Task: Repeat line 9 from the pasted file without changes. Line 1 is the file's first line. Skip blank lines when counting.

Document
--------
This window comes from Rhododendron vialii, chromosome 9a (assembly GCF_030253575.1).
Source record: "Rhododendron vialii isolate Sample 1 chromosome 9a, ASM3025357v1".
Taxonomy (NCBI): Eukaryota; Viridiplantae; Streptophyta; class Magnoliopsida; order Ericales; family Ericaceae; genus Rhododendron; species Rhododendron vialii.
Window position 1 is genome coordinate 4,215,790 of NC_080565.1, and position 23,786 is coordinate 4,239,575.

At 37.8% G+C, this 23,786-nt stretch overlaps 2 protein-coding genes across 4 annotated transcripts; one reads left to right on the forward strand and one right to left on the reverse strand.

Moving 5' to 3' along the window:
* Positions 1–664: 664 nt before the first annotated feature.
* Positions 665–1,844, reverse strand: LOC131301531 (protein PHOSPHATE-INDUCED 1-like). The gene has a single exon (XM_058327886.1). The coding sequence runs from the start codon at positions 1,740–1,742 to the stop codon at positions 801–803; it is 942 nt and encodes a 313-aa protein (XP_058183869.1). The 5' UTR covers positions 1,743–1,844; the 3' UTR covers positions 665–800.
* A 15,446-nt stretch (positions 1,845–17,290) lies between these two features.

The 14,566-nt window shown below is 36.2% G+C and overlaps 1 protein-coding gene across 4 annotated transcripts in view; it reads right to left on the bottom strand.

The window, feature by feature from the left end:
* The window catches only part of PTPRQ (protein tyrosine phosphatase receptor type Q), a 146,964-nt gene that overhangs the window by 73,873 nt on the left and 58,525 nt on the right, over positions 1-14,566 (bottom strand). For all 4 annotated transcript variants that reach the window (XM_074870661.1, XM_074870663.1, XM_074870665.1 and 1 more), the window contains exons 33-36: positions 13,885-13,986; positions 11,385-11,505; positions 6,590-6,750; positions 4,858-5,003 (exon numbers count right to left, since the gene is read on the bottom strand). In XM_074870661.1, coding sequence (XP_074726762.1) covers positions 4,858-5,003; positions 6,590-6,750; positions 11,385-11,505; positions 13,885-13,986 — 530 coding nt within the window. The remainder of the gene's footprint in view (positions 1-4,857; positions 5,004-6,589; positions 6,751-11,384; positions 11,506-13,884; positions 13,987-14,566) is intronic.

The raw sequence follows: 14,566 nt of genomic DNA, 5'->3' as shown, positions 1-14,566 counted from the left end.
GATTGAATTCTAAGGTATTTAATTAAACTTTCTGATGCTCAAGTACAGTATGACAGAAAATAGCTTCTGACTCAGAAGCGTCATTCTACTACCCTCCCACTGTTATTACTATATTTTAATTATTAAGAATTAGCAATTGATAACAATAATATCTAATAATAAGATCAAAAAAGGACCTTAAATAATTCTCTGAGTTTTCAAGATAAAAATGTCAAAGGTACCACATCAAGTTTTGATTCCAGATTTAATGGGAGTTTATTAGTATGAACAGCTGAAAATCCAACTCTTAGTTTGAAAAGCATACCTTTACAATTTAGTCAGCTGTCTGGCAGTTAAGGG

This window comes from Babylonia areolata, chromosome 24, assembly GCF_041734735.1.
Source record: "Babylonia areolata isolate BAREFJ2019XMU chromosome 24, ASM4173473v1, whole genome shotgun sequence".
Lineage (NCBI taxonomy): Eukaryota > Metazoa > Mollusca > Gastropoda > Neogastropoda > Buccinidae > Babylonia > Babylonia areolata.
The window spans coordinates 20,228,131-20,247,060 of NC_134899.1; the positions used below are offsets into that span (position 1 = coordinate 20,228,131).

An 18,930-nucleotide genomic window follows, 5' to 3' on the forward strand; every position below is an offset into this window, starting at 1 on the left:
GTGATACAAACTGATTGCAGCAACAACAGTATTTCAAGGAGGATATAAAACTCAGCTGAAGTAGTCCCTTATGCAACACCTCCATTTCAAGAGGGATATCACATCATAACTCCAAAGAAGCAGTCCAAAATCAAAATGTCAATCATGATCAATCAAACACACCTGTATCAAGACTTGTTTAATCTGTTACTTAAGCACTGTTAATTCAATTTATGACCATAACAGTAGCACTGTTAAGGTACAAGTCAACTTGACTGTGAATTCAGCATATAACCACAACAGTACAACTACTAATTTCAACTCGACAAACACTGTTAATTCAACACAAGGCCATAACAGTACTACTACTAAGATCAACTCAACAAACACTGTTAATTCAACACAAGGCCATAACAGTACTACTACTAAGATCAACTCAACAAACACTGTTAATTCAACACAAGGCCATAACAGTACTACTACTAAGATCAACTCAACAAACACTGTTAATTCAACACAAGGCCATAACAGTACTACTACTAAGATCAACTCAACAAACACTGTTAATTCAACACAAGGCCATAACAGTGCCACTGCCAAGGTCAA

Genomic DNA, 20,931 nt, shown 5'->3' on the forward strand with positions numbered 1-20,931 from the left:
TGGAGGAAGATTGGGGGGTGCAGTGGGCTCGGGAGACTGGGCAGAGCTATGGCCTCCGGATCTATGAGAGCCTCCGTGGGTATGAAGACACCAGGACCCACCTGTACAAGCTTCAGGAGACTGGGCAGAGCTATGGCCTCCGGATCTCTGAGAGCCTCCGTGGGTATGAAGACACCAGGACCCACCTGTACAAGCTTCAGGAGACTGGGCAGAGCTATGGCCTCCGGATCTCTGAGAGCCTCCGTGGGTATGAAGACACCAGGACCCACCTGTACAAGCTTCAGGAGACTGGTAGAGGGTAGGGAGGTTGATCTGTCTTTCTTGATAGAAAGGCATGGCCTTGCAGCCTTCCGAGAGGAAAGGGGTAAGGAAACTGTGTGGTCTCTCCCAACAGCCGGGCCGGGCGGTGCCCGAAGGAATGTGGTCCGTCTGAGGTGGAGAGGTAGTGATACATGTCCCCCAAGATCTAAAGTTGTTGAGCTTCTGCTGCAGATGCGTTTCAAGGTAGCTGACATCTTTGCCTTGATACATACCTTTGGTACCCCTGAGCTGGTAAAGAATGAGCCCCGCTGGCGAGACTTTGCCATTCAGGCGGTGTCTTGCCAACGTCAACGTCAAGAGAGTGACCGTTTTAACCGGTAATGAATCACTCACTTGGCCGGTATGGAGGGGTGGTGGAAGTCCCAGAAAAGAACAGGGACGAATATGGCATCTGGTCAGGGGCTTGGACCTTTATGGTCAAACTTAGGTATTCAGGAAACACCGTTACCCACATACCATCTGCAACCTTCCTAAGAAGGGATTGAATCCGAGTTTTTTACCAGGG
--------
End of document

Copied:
* A 15,446-nt stretch (positions 1,845–17,290) lies between these two features.